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First, let’s talk a bit about the brain. If you’ve studied cog psych, you’ve likely heard about about how neurons process information. There’s way too much to cover in one blog post, so we’ll focus on these four specific use cases:

  • How does the brain know where it is?
  • How does it know what time is?
  • How does it remember to avoid pain so strongly?
  • And finally, how does the brain prioritize what’s worth remembering, anyway?

Let’s start with orientation. How does the brain know where it is?


There’s a lot of faucets to the question of ‘where’. How does the brain orient you in space? In daylight, in the dark? How do you know where you are the day after an earthquake, when all major landmarks are gone?

There’s no overarching theory in science (yet), because there’s a lot of different things the hippocampus does now—the brain has a lot of backup systems. Effectively, there’s a lot of neurons doing similar things, but in a different way.

Grid cells work as you walk around; they are quite regular and fire at intervals. The information they gather is fed to the place cells, which we’ll talk about in a minute. Grid cells are arranged in a hexagonal format—hence the name—and can work in complete darkness: this means they’re getting physical feedback data as well as visual. They fire at such regular intervals there’s a question about whether they’re also used to measure time. More on that in a bit.

Place cells are more dedicated; they remember the information from the place cells and hold a series of cognitive maps in your head of particular spaces. This is how you recognize an area: your office, your house, your city. They can re-fire and re-map themselves to update information, too.

Interestingly, place fields are usually not affected by large sensory changes, like removing a big landmark. We’re not sure why, but it does makes sense: if a tree falls down or there is a big earthquake or landslide, you should still be able to recognize and remap the space. This is where triangulation might come in handy: it’s an additional processing tool.

There are also dedicated head direction cells, neurons that fire when the head is facing a certain direction. This helps you maintain a sense of direction anytime, but especially in the dark or in unfamiliar environments—or, say, maybe when you’re wearing a big old plastic-and-glass mask. They can be confused eventually: if the environment repeatedly changes a lot, or if you wander in the dark too far.

So much for where we are in space. How about time, the other big locator?


To be clear, we’re not talking circadian rhythms; those are kind of instinctual or chemical time-based patterns, but they can be altered pretty easily by adjusting natural time indicators—sunrise, when it gets dark, temperature, and so on.

But how the brain processes time, moving in the fourth dimension, is even more of an open puzzle than space. It’s just difficult to test, in part because you can stand still in space, but not in time. It’s simply a quirk of living in four dimensions: time is genuinely the invariable variable.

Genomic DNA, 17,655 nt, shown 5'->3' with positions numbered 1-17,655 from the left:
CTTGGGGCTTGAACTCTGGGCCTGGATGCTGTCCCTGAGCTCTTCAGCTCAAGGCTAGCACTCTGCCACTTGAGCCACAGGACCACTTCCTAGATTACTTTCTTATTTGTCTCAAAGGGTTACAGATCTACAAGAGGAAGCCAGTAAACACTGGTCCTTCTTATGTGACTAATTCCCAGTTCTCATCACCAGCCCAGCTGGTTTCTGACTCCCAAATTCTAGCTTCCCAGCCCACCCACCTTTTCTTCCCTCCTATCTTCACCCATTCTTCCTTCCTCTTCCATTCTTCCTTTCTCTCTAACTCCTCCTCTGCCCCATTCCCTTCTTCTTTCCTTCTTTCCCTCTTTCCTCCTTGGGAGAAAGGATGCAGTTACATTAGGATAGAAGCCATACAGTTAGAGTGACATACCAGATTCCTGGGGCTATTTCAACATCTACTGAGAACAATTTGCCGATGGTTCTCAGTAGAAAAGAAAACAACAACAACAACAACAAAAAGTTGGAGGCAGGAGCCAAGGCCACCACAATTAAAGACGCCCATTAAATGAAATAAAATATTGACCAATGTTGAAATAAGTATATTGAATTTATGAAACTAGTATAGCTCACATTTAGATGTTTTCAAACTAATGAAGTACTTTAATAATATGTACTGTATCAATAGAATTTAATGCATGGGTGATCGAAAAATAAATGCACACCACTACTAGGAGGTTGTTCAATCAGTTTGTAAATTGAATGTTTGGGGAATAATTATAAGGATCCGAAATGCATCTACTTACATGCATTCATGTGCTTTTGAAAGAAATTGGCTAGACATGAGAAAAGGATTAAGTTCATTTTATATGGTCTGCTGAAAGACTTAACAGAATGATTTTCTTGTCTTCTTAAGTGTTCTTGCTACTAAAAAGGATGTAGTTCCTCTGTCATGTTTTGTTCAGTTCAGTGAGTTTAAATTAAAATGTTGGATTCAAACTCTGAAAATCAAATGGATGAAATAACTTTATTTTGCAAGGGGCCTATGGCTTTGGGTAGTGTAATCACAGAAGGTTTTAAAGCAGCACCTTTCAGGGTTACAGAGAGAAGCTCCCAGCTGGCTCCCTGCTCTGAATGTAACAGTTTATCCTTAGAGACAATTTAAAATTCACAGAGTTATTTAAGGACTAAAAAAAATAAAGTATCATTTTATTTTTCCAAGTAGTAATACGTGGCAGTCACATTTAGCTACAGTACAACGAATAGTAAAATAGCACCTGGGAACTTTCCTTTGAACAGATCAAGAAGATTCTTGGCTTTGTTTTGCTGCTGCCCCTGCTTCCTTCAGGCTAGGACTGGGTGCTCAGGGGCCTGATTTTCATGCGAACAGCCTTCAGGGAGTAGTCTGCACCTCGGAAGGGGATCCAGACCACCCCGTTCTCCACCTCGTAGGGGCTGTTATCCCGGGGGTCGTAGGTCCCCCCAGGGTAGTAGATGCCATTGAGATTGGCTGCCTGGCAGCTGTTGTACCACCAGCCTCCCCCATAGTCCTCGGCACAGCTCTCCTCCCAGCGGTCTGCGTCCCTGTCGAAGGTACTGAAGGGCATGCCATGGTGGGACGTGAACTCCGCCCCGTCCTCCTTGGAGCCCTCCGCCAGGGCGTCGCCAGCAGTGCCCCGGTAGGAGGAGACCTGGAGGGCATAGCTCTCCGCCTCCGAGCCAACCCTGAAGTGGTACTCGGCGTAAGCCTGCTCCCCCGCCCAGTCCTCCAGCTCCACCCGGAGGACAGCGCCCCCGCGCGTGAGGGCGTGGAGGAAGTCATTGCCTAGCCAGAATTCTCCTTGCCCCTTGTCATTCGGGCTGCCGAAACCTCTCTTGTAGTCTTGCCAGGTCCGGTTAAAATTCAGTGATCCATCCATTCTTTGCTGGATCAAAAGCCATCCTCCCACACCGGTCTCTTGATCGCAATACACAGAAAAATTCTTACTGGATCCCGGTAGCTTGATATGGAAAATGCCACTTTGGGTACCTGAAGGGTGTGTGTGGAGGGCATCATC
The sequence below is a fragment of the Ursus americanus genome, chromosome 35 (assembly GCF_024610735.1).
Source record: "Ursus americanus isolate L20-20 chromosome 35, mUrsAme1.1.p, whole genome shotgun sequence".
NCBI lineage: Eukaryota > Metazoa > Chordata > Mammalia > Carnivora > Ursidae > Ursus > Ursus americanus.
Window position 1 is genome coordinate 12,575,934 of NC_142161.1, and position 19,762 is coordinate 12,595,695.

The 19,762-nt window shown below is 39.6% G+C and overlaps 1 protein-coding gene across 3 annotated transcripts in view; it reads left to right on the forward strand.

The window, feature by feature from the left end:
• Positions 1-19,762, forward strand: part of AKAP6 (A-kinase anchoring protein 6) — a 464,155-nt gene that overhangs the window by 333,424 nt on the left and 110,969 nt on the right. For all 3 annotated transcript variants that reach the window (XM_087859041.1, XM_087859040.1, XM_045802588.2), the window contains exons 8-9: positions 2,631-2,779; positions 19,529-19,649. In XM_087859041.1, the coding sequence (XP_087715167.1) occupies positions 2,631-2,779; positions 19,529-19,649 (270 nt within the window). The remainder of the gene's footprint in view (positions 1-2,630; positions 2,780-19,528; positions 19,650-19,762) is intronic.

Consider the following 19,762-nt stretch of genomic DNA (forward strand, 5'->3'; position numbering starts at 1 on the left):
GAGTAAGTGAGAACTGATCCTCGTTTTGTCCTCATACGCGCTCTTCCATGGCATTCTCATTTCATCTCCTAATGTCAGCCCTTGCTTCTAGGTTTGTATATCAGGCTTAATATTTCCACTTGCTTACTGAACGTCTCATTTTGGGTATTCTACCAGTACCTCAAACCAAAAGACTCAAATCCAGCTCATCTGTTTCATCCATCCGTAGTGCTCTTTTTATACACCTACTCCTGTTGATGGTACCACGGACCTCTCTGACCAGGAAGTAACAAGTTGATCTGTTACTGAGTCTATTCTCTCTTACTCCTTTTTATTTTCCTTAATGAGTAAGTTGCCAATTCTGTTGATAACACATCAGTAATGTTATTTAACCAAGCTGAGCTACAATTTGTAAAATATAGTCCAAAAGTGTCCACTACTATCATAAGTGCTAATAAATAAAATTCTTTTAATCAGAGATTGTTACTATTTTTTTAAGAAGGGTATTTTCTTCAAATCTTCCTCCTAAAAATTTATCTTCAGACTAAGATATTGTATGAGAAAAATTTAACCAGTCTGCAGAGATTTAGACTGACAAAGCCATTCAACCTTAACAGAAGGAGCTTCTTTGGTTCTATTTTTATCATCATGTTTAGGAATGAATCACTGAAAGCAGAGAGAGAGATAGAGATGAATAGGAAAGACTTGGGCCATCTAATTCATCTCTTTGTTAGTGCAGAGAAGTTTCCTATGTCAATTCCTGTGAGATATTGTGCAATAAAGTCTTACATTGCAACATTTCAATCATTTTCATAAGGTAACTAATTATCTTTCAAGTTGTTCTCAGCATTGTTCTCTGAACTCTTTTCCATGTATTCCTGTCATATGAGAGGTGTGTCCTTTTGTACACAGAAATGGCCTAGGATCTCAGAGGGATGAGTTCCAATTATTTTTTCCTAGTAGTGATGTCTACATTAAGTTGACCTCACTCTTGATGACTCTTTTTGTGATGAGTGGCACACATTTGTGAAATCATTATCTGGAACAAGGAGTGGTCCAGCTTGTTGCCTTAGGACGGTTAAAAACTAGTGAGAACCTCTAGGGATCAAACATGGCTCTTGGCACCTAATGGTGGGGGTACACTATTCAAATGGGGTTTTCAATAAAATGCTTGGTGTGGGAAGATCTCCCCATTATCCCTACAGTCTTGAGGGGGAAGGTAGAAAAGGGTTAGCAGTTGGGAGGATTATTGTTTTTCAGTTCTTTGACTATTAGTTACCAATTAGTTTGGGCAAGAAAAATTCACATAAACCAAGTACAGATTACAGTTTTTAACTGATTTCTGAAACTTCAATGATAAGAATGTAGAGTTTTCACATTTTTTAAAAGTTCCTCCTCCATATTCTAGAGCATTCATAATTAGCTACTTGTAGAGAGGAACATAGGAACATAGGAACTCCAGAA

Initially scientists thought that the entire hippocampus had random cells devoted to time recording, and there’s new research indicating that grid cells can also possibly be used to record time. For example, scientists put rats on a treadmill—no place data—and noticed the grid cells still generated consistent patterns tied to the length of the session. Fifteen-second sessions got a specific pattern: 30-second sessions got a different pattern.

But the big question here, then, is, are those patterns really sensing a specific time period, or are they just firing in a pattern that is being played out in time? This is the problem with doing research about time.

But we know that humans are quite good at keeping certain kinds of time. We’re good at timing our movements—to catch a door, or a yellow light, for example. Dancers and athletes and musicians all have great timing, great rhythm. But each of those examples is also a spatial example, heavily tied to our physical bodies? We’re good at gauging how far can we go in X period, how fast can we go, and our velocity.

It’s a quirk of many languages that when asked how far away something is, you can answer either in time or distance: things are two hours away, or 600 miles, a five-days’ walk, and so on. But if you’re just sitting somewhere for several hours, particularly if you’re distracted, you’ll likely lose track of time.

Still, we do remember time passing, and we remember things in order, in a sequence. So maybe time cells, whether they are grid cells or other types of neurons, are also just cataloging and indexing those experiences. Interestingly, since grid cells are heavily involved in place, and maybe involved in time, there’s a theory that cognitive maps might also organize memories by location—so you go back to your hometown, and you remember events at that place.

So—effectively, we’re pretty iffy on time. But if there’s one thing we do know about it, it’s pain and how to avoid it.

Let’s talk about pain.

Pain information takes different paths to get from nerve endings to the cortex; the way pain receptors work is a nice demonstration of how humans have evolved. There’s a few different types of pain nerve fibers, most importantly A-delta and C. A-deltas are faster and newer. They are the reason that you pull your hand away from a hot stove before you’ve realized what has happened. C fibers are slower, but more common—over 70% of pain nerves are C fibers—and they can respond to more types of pain. For example, A-delta fibers don’t feel chemical pain, only C, which is why it takes a second for you to realize how hot spicy food really is.

So the brain gets the information from the nerve fibers, and then has to figure out how to react to the information it’s been given, based on a number of factors: am I somewhere unknown or dangerous? Have I been injured here before? Can I literally see the bones sticking out from under my skin?